I condemn what Patricia Ripley did to her son. (I also condemn that she lied that two black men had abducted Alejandro, but that's a discussion for another day.) She might have been able to walk away from the canal she drowned her son in, but will she ever walk away from the distressed cries of her dying son? I will never understand how a mom would choose such a horrible way to get rid of her son. I will never understand because I don’t know what made her snap. Alejandro was non-verbal and was still wearing diapers at 9. That cannot have been easy for Patricia. Other moms are running around going for soccer practice and having conversations with their kids of the same age, and all she had to do was change soiled nappies. What hope was there that one day he would be toilet-trained? If he lived to be 40, would his mom have continued changing his diapers? Keyboard warriors are baying for her blood. She should burn in hell. Whatever the circumstances, she had no right to play God. She could have sought help from social workers. The US has a stronger support system than Africa, so she should have known where to go for assistance. Easy to say when you’re hitting keys on your laptop, without an inkling of her daily struggles. I don’t know her journey with Alejandro, but I know what autism can do to a mum's psyche. Something must have snapped. I wish she hadn’t gone that route. I’m dreadfully sorry that Alejandro’s last minutes on earth were so horrific and lonely.
I shuddered and cried a little when the Facebook reminder popped up, a reminder of how at some point I also almost made a terrible judgment call. At 14, Victor is now a strapping young lad, and the aggression and meltdowns are a thing of the past. Now he talks like his life depends on it, probably making up for lost time. I always playfully threaten to sew his lips together to stop him from talking, but deep down, I’m grateful he can speak now. He has amazing manners – always says, "Thank you, mom, for the food," jumps to clear the table after meals and even sometimes does the dishes (which I redo when he’s not watching). After I’ve worked hard to clean the house, he comes to say, “High five, mom, good job cleaning the house!” I’m never short of compliments when he’s around. “Nice weave, mom. Nice blue dress, mom.” When I sneeze, he dashes with the speed of lightning to fetch tissue, even if I don't need it. As he grows, new challenges crop up. But I'm in a better frame of mind now, and will fight on. Regardless of his condition, he has his place under the sun, and no-one, except God, should take that away from him. I’m that mom teachers never forget. When Victor comes home with unexplained injuries, I go to the school to get explanations. When the school calls for parent-teacher meetings, I’m there like a bear. I've heard some dejected mums say, “What’s the point? There aren’t any new improvements to discuss.” But I will show up all the time. I take an avid interest in everything that concerns him. The doctor had it all wrong.Victor can learn! He types, spells and reads well, and has spent the whole of lockdown teaching himself to write. And what strides he has made! I wish I had been able to meet Patricia Ripley before the tragedy. I'd have wanted to tell her it won't always be this bad. Hang on! There is no assurance she would have listened to me.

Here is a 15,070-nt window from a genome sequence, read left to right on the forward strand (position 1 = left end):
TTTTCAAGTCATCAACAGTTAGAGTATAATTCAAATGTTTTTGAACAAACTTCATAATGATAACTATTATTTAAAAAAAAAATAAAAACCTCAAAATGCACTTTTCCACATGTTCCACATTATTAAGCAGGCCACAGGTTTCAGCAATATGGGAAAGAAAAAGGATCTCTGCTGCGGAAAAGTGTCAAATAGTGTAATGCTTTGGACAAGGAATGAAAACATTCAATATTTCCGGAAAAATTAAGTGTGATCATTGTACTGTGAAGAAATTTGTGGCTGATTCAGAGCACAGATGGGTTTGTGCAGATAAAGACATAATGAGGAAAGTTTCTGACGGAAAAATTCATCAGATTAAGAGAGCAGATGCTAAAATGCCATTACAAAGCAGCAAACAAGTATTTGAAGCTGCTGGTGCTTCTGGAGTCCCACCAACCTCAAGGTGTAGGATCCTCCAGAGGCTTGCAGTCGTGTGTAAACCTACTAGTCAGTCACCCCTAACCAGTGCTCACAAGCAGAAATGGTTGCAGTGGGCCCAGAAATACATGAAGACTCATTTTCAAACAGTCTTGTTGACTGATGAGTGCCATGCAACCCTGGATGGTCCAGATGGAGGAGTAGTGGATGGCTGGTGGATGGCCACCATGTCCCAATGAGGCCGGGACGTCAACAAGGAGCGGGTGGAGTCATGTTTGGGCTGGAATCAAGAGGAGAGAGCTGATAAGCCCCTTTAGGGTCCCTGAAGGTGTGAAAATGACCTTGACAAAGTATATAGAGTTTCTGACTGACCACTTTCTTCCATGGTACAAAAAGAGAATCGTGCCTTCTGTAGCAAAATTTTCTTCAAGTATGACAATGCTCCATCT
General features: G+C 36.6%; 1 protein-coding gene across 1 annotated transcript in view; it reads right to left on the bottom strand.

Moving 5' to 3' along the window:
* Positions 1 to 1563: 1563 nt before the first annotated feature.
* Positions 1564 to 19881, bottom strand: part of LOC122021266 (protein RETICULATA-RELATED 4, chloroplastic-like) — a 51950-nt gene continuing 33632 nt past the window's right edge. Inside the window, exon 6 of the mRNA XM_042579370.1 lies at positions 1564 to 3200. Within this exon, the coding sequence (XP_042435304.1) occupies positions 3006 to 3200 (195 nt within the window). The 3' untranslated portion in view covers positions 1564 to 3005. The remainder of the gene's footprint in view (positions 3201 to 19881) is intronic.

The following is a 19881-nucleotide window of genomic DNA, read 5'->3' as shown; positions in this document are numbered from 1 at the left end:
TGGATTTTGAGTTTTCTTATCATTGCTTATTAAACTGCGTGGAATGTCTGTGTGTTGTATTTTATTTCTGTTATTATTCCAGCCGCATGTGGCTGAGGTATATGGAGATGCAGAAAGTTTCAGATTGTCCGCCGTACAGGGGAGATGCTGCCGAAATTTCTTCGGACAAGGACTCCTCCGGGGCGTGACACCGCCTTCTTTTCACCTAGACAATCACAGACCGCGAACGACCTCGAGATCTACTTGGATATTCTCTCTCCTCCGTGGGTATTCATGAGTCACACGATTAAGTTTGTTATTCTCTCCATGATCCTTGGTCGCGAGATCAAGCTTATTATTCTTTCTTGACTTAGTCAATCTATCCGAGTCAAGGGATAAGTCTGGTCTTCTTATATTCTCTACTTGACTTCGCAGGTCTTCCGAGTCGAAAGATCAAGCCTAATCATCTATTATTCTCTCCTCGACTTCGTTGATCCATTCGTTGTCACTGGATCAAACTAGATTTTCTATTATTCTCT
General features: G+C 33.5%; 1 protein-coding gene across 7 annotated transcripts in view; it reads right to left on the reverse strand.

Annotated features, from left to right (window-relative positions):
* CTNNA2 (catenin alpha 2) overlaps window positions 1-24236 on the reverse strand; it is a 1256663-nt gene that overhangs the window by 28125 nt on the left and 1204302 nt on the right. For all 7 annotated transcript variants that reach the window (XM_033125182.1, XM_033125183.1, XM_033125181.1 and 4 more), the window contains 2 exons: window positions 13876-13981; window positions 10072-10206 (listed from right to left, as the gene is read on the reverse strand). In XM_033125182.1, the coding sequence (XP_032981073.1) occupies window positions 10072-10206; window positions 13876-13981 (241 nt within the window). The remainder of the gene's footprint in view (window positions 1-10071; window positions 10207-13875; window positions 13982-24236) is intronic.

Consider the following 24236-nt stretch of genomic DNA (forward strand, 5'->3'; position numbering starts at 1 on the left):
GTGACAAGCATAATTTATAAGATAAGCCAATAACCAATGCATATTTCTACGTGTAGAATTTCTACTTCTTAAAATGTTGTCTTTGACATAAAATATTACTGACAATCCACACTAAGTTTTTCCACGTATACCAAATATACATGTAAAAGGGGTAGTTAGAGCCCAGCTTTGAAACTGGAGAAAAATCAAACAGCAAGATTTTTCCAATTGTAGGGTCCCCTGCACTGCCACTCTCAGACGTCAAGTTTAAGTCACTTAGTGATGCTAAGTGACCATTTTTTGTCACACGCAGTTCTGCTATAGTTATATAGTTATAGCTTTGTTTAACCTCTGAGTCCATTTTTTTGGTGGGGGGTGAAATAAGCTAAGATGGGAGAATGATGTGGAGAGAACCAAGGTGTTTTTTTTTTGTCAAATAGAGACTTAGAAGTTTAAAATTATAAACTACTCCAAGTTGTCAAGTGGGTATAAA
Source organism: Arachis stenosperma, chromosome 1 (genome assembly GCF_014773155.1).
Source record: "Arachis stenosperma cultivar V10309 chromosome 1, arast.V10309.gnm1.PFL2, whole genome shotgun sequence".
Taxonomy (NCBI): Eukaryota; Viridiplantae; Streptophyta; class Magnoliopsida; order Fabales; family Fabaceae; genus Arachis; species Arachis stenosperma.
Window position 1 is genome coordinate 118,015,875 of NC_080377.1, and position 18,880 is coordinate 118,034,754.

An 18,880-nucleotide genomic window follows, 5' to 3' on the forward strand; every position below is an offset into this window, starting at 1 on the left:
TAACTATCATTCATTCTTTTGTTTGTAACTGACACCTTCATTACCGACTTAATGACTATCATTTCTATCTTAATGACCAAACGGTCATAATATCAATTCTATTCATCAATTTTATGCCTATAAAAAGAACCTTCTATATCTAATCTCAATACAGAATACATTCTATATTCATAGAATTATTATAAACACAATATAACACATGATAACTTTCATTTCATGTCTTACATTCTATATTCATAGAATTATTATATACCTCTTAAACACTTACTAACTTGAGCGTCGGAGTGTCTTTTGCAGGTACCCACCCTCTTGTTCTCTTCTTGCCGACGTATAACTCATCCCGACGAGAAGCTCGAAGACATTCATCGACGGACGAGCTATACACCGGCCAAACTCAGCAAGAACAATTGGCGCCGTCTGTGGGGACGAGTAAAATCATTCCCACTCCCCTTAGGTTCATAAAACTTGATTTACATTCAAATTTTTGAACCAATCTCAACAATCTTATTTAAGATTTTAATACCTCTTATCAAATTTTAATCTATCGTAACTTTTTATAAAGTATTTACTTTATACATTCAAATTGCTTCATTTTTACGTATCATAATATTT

I don’t wear the autism mom tag like it’s a badge of honour. If anything, it’s the biggest heartbreak of my life. I’ve heard people say, “Oh, God gives special kids to special parents.” All I want to tell them is, “You know what, you could have just kept quiet.” As far as I’m concerned, that statement is a crock of bull. There’s nothing special about being an autism mom, except that tragedy befell us. What makes the condition tragic is the non-availability or inadequacy of resources to help our children, and the constant feeling that we are failing our children. Every mom wants to provide solutions to her children’s problems, but we can’t solve autism, regardless of how much we might pull out all the stops. It’s the story of many parents walking this journey, especially in Africa. But Alejandro’s story shows this is a universal problem. Being an autism parent is a cross some of us have to carry. For life. And we are human beings who sometimes buckle under pressure. As did Patricia Ripley. I don’t, in any way, condone the route she took, even though she believes her son is now in a better place. But I will not be standing with those baying for her blood and screaming, "Nail her on the cross.!" It’s one case where I’d recuse myself from if I were a judge.